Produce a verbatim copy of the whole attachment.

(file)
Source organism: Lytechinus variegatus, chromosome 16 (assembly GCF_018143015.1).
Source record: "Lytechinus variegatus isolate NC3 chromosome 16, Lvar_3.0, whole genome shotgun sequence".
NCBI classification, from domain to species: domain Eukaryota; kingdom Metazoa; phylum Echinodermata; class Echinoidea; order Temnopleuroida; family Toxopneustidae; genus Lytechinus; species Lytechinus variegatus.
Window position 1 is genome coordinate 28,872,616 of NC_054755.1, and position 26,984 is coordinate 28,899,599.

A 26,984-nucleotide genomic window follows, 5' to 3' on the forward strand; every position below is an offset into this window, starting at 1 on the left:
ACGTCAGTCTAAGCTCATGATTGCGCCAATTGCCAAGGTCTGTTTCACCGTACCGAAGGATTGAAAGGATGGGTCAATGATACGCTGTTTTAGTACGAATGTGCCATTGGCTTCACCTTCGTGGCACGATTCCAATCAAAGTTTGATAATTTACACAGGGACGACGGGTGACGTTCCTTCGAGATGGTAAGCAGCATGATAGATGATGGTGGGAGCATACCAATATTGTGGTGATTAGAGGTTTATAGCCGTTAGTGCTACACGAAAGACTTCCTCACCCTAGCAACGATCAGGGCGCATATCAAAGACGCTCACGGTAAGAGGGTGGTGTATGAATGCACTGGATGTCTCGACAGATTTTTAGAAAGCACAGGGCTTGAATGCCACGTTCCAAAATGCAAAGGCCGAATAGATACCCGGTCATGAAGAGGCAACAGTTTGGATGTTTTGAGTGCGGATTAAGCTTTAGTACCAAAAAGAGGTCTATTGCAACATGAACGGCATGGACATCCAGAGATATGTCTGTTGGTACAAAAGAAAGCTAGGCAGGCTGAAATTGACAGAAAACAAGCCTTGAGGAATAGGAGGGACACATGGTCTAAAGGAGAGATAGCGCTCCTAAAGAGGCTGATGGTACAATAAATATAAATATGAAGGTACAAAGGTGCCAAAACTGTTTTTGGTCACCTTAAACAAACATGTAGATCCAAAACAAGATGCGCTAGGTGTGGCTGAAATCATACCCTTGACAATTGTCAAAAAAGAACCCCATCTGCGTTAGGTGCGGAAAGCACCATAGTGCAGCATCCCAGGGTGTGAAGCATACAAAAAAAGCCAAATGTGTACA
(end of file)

Source organism: Lytechinus variegatus, chromosome 16 (assembly GCF_018143015.1).
Source record: "Lytechinus variegatus isolate NC3 chromosome 16, Lvar_3.0, whole genome shotgun sequence".
NCBI classification, from domain to species: domain Eukaryota; kingdom Metazoa; phylum Echinodermata; class Echinoidea; order Temnopleuroida; family Toxopneustidae; genus Lytechinus; species Lytechinus variegatus.
Window position 1 is genome coordinate 28,872,616 of NC_054755.1, and position 26,984 is coordinate 28,899,599.

A 26,984-nucleotide genomic window follows, 5' to 3' on the forward strand; every position below is an offset into this window, starting at 1 on the left:
ACGTCAGTCTAAGCTCATGATTGCGCCAATTGCCAAGGTCTGTTTCACCGTACCGAAGGATTGAAAGGATGGGTCAATGATACGCTGTTTTAGTACGAATGTGCCATTGGCTTCACCTTCGTGGCACGATTCCAATCAAAGTTTGATAATTTACACAGGGACGACGGGTGACGTTCCTTCGAGATGGTAAGCAGCATGATAGATGATGGTGGGAGCATACCAATATTGTGGTGATTAGAGGTTTATAGCCGTTAGTGCTACACGAAAGACTTCCTCACCCTAGCAACGATCAGGGCGCATATCAAAGACGCTCACGGTAAGAGGGTGGTGTATGAATGCACTGGATGTCTCGACAGATTTTTAGAAAGCACAGGGCTTGAATGCCACGTTCCAAAATGCAAAGGCCGAATAGATACCCGGTCATGAAGAGGCAACAGTTTGGATGTTTTGAGTGCGGATTAAGCTTTAGTACCAAAAAGAGGTCTATTGCAACATGAACGGCATGGACATCCAGAGATATGTCTGTTGGTACAAAAGAAAGCTAGGCAGGCTGAAATTGACAGAAAACAAGCCTTGAGGAATAGGAGGGACACATGGTCTAAAGGAGAGATAGCGCTCCTAAAGAGGCTGATGGTACAATAAATATAAATATGAAGGTACAAAGGTGCCAAAACTGTTTTTGGTCACCTTAAACAAACATGTAGATCCAAAACAAGATGCGCTAGGTGTGGCTGAAATCATACCCTTGACAATTGTCAAAAAAGAACCCCATCTGCGTTAGGTGCGGAAAGCACCATAGTGCAGCATCCCAGGGTGTGAAGCATACAAAAAAAGCCAAATGTGTACA